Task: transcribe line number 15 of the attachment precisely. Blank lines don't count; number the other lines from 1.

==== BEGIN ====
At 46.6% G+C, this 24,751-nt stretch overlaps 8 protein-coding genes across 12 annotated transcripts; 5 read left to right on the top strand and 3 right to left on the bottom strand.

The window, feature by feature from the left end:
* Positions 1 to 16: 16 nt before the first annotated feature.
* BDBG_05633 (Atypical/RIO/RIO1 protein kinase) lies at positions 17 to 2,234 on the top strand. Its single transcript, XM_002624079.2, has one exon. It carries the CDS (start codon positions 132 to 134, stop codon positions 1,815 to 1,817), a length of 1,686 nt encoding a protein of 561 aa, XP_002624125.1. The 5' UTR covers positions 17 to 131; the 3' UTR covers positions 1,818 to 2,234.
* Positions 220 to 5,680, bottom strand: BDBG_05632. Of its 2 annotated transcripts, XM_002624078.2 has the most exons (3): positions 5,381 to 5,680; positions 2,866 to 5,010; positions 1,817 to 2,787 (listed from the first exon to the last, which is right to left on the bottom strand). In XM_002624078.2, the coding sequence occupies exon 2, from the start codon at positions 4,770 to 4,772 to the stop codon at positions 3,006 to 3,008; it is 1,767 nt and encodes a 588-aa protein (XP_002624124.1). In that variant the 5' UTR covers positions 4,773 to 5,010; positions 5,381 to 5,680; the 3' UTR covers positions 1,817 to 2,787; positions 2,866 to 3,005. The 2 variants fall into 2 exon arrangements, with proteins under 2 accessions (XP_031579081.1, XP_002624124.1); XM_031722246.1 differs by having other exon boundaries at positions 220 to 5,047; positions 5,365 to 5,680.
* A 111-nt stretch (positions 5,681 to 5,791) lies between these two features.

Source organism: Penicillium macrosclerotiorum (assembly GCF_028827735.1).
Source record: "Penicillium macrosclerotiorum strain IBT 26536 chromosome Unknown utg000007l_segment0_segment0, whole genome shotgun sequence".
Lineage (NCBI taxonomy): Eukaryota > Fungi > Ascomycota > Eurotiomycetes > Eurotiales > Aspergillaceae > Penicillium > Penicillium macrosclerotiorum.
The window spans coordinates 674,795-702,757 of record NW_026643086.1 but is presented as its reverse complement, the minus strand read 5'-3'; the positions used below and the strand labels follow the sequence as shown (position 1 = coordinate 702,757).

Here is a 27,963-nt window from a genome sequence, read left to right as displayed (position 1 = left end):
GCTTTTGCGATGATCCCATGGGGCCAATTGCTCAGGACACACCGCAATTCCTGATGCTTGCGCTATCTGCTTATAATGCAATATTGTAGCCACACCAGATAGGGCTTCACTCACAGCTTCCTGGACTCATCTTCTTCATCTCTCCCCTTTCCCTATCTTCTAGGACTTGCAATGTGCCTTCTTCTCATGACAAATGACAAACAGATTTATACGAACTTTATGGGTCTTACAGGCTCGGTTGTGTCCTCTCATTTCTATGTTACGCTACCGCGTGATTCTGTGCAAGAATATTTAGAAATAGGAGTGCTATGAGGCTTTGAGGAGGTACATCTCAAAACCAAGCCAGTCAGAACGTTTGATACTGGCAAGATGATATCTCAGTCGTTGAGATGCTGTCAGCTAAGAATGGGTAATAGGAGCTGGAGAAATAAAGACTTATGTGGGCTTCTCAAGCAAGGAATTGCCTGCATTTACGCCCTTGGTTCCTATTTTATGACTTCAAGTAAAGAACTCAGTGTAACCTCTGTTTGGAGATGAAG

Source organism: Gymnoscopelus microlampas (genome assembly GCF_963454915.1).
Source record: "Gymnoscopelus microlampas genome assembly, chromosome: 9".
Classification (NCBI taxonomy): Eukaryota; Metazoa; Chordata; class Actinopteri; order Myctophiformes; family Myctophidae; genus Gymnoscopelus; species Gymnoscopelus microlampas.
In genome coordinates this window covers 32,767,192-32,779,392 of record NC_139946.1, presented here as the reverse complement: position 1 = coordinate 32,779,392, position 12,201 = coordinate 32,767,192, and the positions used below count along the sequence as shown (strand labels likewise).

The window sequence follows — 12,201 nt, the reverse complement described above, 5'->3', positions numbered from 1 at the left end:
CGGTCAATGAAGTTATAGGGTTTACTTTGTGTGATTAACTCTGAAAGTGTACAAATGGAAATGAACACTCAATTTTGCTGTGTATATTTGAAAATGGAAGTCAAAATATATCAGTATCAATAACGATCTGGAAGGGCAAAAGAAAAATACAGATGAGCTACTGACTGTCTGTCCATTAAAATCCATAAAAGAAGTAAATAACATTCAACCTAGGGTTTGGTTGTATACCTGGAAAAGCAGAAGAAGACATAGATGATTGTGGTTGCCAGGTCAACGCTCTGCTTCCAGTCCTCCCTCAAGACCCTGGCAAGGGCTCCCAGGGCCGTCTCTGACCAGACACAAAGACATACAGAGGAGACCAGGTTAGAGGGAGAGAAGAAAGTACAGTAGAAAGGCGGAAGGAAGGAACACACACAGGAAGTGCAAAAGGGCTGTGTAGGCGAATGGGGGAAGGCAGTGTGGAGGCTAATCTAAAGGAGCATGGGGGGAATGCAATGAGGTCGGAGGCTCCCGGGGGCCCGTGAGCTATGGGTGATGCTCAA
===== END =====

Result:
Classification (NCBI taxonomy): Eukaryota; Metazoa; Chordata; class Actinopteri; order Myctophiformes; family Myctophidae; genus Gymnoscopelus; species Gymnoscopelus microlampas.